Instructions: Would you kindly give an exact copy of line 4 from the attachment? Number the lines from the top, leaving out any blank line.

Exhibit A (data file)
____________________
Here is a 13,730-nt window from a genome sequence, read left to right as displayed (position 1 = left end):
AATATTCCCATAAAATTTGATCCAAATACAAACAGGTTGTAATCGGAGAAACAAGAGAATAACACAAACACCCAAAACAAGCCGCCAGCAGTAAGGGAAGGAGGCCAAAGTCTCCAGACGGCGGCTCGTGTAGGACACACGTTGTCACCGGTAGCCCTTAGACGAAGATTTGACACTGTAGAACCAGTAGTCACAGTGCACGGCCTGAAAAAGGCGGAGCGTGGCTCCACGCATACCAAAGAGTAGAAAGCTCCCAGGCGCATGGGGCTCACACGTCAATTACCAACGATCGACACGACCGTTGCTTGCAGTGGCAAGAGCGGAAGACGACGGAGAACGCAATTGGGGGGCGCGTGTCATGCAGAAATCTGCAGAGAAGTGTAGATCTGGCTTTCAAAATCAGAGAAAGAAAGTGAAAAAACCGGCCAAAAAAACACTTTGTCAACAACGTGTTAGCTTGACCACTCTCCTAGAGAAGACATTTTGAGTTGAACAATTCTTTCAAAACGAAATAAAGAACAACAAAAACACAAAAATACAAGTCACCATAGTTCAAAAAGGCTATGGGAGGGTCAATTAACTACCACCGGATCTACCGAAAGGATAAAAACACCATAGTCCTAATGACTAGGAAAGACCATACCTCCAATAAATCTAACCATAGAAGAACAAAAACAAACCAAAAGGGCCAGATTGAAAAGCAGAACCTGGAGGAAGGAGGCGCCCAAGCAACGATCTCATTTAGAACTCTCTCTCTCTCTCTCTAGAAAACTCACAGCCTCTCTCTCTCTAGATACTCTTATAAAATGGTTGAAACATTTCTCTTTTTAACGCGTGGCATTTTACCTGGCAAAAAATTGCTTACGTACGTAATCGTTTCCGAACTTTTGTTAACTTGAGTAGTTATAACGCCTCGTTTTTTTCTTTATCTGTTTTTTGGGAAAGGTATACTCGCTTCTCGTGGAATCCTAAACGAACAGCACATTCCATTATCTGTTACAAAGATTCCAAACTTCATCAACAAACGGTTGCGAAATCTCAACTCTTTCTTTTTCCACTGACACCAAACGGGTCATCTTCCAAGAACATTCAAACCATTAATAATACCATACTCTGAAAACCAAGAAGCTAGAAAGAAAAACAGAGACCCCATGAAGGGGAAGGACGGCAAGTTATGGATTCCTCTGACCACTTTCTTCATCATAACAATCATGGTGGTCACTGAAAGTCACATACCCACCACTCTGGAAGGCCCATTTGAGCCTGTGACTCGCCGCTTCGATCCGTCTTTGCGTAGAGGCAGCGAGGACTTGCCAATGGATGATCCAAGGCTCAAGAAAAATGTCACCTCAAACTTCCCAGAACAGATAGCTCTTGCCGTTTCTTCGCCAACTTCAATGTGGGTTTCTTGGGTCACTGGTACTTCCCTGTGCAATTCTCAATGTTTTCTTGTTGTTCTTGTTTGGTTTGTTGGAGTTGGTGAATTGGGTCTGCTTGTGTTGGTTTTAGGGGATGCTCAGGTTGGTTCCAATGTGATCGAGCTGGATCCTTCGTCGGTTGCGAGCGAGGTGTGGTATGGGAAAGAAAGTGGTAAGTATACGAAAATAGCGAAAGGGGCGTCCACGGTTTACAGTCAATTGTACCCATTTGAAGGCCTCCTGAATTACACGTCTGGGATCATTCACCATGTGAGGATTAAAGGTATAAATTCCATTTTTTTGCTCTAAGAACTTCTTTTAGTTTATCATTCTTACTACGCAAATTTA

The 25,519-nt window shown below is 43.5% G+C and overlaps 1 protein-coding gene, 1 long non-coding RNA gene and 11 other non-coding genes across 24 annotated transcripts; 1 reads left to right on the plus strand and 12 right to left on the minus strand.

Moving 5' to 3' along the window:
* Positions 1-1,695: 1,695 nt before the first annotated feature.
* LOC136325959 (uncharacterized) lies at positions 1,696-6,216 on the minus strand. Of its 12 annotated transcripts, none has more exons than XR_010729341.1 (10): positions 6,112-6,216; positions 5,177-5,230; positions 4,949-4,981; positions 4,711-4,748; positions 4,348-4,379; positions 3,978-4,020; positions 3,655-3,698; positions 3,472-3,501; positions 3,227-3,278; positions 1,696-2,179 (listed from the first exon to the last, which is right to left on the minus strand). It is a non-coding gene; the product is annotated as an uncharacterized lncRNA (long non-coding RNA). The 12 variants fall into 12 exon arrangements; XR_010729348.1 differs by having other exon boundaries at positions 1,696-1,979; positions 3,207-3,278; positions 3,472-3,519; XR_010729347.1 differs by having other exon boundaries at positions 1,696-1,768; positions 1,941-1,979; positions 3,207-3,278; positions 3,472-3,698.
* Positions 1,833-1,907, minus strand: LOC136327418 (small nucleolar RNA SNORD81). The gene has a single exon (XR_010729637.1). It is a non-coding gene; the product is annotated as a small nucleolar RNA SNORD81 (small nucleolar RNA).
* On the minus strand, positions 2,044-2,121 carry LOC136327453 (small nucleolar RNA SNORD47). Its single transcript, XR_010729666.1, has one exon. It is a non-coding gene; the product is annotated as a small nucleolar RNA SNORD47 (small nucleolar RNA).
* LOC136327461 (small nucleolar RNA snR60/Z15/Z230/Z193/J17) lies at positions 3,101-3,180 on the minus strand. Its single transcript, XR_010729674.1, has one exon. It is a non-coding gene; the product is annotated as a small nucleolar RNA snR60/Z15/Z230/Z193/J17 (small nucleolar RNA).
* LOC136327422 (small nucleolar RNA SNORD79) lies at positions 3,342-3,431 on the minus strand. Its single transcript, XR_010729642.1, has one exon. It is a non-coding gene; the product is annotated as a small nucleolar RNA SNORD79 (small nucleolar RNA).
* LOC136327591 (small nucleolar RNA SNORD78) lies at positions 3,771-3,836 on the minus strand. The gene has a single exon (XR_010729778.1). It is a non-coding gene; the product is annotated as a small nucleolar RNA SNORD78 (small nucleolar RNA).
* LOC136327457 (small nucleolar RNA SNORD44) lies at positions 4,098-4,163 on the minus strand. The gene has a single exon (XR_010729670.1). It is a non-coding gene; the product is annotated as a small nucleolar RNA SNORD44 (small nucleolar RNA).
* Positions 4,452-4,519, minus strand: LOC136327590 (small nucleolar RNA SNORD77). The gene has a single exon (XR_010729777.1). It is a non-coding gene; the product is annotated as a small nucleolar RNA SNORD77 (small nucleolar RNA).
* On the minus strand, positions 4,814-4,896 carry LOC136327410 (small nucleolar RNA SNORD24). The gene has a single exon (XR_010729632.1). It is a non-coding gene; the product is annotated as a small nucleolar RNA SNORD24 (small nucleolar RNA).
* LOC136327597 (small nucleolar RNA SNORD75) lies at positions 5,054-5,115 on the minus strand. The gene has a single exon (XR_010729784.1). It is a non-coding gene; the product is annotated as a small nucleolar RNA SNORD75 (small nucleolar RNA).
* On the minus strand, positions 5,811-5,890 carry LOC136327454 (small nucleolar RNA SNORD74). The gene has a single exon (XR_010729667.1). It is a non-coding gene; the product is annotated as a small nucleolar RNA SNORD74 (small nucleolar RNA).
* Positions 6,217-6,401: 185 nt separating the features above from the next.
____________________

Moving 5' to 3' along the window: